33. 33.
    Redwan EM, Larsen NA, Wilson IA (2003) Simplified procedure for elimination of co-purified contaminant proteins from human colostrums IgA1. J Egypt Ger Soc Zool 40(A):251–260Google Scholar
  34. 34.
    Elass-Rochard E, Roseanu A, Legrand D, Trif M, Salmon V, Motas C, Montreuil J, Spik G (1995) Lactoferrin-lipopolysaccharide interaction: involvement of the 28-34 loop region of human lactoferrin in the high-affinity binding to Escherichia coli 055B5 lipopolysaccharide. Biochem J 312(Pt 3):839–845CrossRefGoogle Scholar
  35. 35.
    Cockerill FR, Wikler MA, Alder J, Dudley MN, Eliopoulos GM, Ferraro MJ, Hardy DJ, Hecht DW, Hindler JA, Patel JB, Powell M, Swenson JM, Thomson RB, Traczewski MM, Turnidge JD, Weinstein MP, Zimmer BL (2012) Methods for Dilution Antimicrobial Susceptibility Tests for Bacteria That Grow Aerobically; Approved Standard. CLSI document M07-A9.9, vol 32, 9th edn. C.L.S.I. (Clinical and Laboratory Standard Institute), PennsylvaniaGoogle Scholar
  36. 36.
    Wikler MA (2008) Performance Standards for Antimicrobial Susceptibility Testing. Eighteenth Informational Supplement. vol 28. C.L.S.I. (Clinical and Laboratory Standard Institute), PennsylvaniaGoogle Scholar
  37. 37.
    Reddy SB, Mainwaring DE, Kobaisi MA, Zeephongsekul P, Fecondo JV (2012) Acoustic wave immunosensing of a meningococcal antigen using gold nanoparticle-enhanced mass sensitivity. Biosens Bioelectron 31(1):382–387CrossRefGoogle Scholar
  38. 38.
    Almeida RA, Luther DA, Park HM, Oliver SP (2006) Identification, isolation, and partial characterization of a novel streptococcus uberis adhesion molecule (SUAM). Vet Microbiol 115(1–3):183–191CrossRefGoogle Scholar
  39. 39.
    Sitohy MZ, Mahgoub SA, Osman AO (2012) In vitro and in situ antimicrobial action and mechanism of glycinin and its basic subunit. Int J Food Microbiol 154(1–2):19–29CrossRefGoogle Scholar
  40. 40.
    Diarra MS, Lacasse P, Deschênes E, Grondin G, Paradis-Bleau C, Petitclerc D (2003) Ultrastructural and cytochemical study of cell wall modification by lactoferrin, lactoferricin and penicillin G against Staphylococcus aureus. J Electron Microsc 52(2):207–215CrossRefGoogle Scholar
  41. 41.
    Yekta MA, Cox E, Goddeeris BM, Vanrompay D (2011) Reduction of Escherichia coli O157:H7 excretion in sheep by oral lactoferrin administration. Vet Microbiol 150(3–4):373–378CrossRefGoogle Scholar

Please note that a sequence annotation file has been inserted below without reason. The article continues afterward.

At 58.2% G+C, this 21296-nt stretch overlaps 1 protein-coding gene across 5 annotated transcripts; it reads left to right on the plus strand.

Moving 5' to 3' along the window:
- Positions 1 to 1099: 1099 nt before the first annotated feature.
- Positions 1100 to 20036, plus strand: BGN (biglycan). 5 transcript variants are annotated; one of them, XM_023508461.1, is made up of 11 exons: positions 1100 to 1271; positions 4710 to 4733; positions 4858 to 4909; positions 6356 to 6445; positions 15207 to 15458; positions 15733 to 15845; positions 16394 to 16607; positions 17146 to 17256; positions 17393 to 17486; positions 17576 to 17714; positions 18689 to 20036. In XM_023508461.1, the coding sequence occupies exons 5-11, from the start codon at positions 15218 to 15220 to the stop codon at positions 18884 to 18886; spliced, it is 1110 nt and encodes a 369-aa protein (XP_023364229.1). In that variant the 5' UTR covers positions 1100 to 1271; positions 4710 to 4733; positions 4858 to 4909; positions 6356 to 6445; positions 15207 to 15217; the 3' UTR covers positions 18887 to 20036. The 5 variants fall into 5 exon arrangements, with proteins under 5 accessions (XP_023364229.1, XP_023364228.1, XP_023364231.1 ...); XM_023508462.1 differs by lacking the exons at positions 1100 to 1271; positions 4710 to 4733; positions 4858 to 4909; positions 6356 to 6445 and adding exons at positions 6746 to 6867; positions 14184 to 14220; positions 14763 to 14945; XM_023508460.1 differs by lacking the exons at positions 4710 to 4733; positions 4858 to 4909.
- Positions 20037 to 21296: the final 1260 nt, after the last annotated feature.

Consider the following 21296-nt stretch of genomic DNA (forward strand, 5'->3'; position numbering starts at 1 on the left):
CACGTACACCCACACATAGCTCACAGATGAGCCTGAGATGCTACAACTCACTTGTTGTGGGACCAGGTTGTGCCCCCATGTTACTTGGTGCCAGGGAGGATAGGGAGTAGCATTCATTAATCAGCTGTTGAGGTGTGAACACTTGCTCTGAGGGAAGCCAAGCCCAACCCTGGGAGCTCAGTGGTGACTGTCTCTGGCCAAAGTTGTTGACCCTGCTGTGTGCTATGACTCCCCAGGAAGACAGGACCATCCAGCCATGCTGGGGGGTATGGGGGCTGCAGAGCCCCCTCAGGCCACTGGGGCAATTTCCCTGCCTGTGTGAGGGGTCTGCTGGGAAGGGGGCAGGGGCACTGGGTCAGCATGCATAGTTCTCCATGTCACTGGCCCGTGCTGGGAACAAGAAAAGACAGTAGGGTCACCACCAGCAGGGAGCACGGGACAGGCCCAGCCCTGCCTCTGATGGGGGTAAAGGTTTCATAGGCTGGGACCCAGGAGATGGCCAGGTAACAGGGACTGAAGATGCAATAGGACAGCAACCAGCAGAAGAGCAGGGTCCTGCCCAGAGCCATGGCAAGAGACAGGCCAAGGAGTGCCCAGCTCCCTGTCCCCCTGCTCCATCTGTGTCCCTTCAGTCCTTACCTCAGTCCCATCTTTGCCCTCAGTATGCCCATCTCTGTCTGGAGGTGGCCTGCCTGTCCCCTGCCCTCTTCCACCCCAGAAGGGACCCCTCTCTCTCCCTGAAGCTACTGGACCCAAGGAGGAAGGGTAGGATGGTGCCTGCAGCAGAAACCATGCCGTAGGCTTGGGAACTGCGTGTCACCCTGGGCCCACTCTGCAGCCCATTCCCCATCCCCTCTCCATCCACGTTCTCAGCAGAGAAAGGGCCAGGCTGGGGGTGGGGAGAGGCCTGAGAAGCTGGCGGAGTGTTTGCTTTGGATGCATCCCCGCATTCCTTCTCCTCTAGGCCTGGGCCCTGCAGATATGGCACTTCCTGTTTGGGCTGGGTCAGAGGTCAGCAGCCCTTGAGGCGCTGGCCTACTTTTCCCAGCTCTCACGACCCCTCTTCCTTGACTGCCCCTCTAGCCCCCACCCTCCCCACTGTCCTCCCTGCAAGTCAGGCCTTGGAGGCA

42. 42.
    Chapple DS, Hussain R, Joannou CL, Hancock RE, Odell E, Evans RW, Siligardi G (2004) Structure and association of human lactoferrin peptides with Escherichia coli lipopolysaccharide. Antimicrob Agents Chemother 48(6):2190–2198CrossRefGoogle Scholar
  43. 43.
    Sharma AK, Paramasivam M, Srinivasan A, Yadav MP, Singh TP (1999) Three-dimensional structure of mare diferric lactoferrin at 2.6 a resolution. J Mol Biol 289(2):303–317CrossRefGoogle Scholar
  44. 44.
    Sharma S, Sinha M, Kaushik S, Kaur P, Singh TP (2013) C-lobe of lactoferrin: the whole story of the half-molecule. Biochem Res Int 2013:271641CrossRefGoogle Scholar
  45. 45.
    Sinha M, Kaushik S, Kaur P, Sharma S, Singh TP (2013) Antimicrobial lactoferrin peptides: the hidden players in the protective function of a multifunctional protein. Int J Pept 2013:390230CrossRefGoogle Scholar
  46. 46.
    Luo G, Spellberg B, Gebremariam T, Lee H, Xiong YQ, French SW, Bayer A, Ibrahim AS (2014) Combination therapy with iron chelation and vancomycin in treating murine staphylococcemia. Eur J Clin Microbiol Infect Dis 33(5):845–851CrossRefGoogle Scholar

Copyright information

© Springer Science+Business Media, LLC, part of Springer Nature 2019

Authors and Affiliations

  1. 1.Department of Biological Sciences, Faculty of SciencesKing Abdulaziz UniversityJeddahSaudi Arabia
  2. 2.Therapeutic and Protective Proteins Laboratory, Protein Research Department, Genetic Engineering and Biotechnology Research InstituteCity for Scientific Research and Technology ApplicationsNew Borg EL-ArabEgypt
  3. 3.Tilad Veterinary CenterRiyadhSaudi Arabia
  4. 4.Medical schoolKing Saud bin Abdulaziz University for health ScienceRiyadhSaudi Arabia
  5. 5.Institute for Biological Instrumentation of the Russian Academy of SciencesPushchinoRussia
  6. 6.Department of Molecular Medicine and USF Health Byrd Alzheimer’s Research Institute, Morsani College of MedicineUniversity of South FloridaTampaUSA

Personalised recommendations